that strengthens the person's view that the problem is
beyond his or her best efforts. However, relapse may have
positive consequences if the experience somehow prepares
the individual for later success. This more optimistic view
is consistent with Schachter's (1982) suggestion that mul-
tiple attempts occur before many people succeed. A per-
son who relapses may be acquiring information about his
or her weaknesses and may learn ways to prevent lapses
in the future.
This view of incremental learning could be useful
to both professionals and patients. If relapse can be a
constructive experience, experimentation with pro-
grammed relapse might be warranted (Marlatt & Gordon,
1985). This approach involves planning and executing a
relapse that would not occur otherwise, to teach patients
to recover with self-management techniques. This ap-
proach will be discussed in more detail below.
An area that has received little attention is the effect
of patients who relapse on the professionals who treat
them. Following patients through the emotional roller
coaster of success and relapse is discouraging and can
make professionals pessimistic with new patients.
Whether this pessimism is justified depends on perspec-
tive. It is a failure viewed in the short term, but some
long-term effect may occur. Most patients will make other
attempts, and some will succeed.
Determinants and Predictors of Lapse
We make several assumptions here. The first is that there
are similarities in relapse across the addictive disorders
(Marlatt & Gordon, 1985). Our second assumption is
that different processes govern initial change and mainte-
nance (Bandura, 1977a). This assumption has been sub-
stantiated by research on alcoholism (Cronkite & Moos,
1980; Marlatt & Gordon, 1985), smoking (Lichtenstein,
1982; Pomerleau, Adkins, & Pertschuk, 1978; Shiffman,
1982, 1984), and obesity (Brownell, 1982; Dubbert &
Wilson, 1984; Wilson, 1978). The third assumption is
that the risk for relapse is determined by an interaction
of individual, situational, and physiological factors,
The initial attempts to classify relapse situations were
made by Marlatt (1978 ), Marlatt and Gordon (1980), and
Cummings et al. (1980). The Cummings et al. analysis
evaluated 311 initial relapse episodes in drinking, smok-
ing, compulsive gambling, excessive eating, and heroin
addiction. Several determinants emerged, which can be
broadly grouped into individual (intrapersonal) and sit-
uational (environmental) categories. These two categories
are supported by work on smoking (Mermelstein & Lich-
tenstein, 1983; Shiffman, 1982, 1984) and obesity (Dub-
bert & Wilson, 1984). We feel it important to add phys-
iological variables, as their importance is becoming more
clear (Best et al., in press; Brownell, 1982; Lichtenstein,
1982; Myers, 1978; Nathan & Wiens, 1983; Pomerleau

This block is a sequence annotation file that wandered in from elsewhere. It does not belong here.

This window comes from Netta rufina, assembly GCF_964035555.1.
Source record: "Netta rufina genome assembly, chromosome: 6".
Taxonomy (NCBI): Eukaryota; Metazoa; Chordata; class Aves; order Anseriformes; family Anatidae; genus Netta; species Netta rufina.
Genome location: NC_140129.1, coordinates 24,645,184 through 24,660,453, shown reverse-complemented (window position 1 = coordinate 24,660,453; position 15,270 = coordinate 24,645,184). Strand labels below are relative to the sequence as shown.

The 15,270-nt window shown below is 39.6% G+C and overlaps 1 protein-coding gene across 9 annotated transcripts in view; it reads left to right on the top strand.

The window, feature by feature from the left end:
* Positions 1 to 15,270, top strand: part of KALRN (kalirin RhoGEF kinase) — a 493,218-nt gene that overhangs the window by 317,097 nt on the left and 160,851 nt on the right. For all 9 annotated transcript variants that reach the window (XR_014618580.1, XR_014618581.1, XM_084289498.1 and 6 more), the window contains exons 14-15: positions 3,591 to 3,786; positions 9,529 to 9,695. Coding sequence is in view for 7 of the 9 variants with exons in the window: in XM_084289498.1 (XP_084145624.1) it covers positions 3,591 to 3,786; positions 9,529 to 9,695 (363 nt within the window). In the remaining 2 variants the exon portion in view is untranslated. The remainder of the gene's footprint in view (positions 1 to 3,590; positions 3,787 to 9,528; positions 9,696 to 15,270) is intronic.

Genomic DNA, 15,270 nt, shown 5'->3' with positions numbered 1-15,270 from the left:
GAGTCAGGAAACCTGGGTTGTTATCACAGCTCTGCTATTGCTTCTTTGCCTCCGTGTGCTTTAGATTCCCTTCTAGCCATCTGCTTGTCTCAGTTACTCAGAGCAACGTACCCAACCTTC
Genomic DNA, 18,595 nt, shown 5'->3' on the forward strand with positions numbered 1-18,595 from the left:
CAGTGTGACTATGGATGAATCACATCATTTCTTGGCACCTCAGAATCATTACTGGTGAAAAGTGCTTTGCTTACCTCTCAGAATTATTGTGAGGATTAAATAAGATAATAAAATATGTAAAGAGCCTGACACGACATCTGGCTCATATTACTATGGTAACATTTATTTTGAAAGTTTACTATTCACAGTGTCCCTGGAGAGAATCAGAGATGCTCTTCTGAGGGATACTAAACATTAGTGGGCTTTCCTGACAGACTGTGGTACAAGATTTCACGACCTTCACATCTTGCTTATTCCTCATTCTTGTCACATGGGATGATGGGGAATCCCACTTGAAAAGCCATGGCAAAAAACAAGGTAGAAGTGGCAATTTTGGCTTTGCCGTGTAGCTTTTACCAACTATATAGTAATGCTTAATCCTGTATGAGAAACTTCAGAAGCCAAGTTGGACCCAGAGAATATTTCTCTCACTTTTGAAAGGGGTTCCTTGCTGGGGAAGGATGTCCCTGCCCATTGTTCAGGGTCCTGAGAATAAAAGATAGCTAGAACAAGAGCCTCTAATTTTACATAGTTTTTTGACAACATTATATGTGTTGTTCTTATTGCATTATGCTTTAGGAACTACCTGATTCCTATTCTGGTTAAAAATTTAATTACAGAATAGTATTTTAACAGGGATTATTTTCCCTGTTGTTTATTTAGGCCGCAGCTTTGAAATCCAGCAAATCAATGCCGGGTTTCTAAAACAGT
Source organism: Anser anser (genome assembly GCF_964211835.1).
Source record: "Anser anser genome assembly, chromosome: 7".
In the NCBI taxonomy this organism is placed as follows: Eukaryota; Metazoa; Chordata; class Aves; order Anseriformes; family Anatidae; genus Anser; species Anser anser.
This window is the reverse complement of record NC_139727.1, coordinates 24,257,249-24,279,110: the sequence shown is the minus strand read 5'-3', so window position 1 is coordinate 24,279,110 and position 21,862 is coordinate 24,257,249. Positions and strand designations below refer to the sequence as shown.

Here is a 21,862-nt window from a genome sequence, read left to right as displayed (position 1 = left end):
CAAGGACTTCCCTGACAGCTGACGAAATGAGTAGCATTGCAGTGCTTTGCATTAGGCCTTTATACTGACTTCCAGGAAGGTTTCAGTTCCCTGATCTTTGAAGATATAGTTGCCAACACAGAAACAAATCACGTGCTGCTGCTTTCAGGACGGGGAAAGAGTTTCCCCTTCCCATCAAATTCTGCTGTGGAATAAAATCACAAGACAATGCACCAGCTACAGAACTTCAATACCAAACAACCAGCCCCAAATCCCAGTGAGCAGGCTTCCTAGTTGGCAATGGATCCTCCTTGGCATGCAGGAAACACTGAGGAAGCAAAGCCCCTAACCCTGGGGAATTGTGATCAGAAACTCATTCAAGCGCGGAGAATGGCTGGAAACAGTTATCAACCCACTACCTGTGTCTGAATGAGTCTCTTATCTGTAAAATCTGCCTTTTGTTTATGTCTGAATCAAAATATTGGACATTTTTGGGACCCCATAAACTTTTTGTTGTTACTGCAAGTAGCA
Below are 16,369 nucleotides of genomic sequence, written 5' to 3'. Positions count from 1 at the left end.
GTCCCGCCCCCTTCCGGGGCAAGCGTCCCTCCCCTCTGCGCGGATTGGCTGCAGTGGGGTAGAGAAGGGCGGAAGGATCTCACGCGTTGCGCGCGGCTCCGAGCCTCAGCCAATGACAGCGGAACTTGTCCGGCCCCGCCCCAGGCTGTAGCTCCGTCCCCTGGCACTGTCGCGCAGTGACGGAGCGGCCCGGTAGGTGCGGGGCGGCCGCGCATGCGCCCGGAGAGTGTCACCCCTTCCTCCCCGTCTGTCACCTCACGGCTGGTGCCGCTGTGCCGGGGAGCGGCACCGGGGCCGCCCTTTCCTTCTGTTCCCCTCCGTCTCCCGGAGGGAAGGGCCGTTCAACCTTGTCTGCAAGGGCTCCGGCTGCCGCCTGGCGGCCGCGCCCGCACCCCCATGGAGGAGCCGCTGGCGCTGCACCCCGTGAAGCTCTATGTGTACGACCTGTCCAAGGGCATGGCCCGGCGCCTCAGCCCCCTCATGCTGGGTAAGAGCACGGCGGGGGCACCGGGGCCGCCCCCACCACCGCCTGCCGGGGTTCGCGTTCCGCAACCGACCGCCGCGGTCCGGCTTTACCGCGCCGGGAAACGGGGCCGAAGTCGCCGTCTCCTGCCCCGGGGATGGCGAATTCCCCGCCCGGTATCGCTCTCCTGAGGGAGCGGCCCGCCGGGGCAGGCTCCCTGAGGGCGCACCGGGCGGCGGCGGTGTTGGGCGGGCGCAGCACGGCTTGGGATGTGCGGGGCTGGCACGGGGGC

& Pomerleau, 1984).
Individual and lntrapersonai Factors
Negative emotional states. Stress, depression, anxiety,
and other emotional states are related to relapse. Cum-
mings ct al. (1980) found that negative emotional states
accounted for 30% of all relapses. Shiffman (1982, 1984)
evaluated reports of relapse in 264 ex-smokers who called
a telephone hotline service (Stay Quit Line). Subjects were
interviewed soon after the relapse, so reports were recent
even if based only on self-report. Most of the subjects
(71%) had negative affects preceding the relapse, with the
most common mood state being anxiety, followed by an-
ger or frustration, and depression (Shiffman, 1982). Ossip-
Klein, Shapiro, and Stiggens (1984) have also used a tele-
phone hotline to study relapse in smokers. Mermelstein,
Cohen, and Lichtenstein (1983) found that 43% of re-
lapses occur under stress. Pomerleau ct al. (1978) reported
that those who smoke to reduce negative affect are at
increased risk for relapse. A careful study of smokers by
Abrams ct al. (1986) supported these notions by using
physiological, behavioral, and self-report data.
In a study with smokers, Mermelstein and Lichten-
stein (1983) studied both lapses (slips) and relapses.
Lapses were more commonly associated with situational
factors, whereas relapses occurred during negative emo-
tional states or stress events. When the data from these
studies with different addictive behaviors are combined,
it is clear that negative emotional states greatly increase
the chance of relapse. More specifically, negative moods
may increase the chance that a lapse will become a relapse.
Inadequate motivation. It is surprising that so little
work has been done on motivation and commitment. It
would seem that all persons who set out to change are
motivated, particularly those who enter professional pro-
grams. However, there are degrees of motivation, and it
is common for a person to begin the change process in a
burst of enthusiasm without appreciation for the long-
July 1986 ?9 American Psychologist 769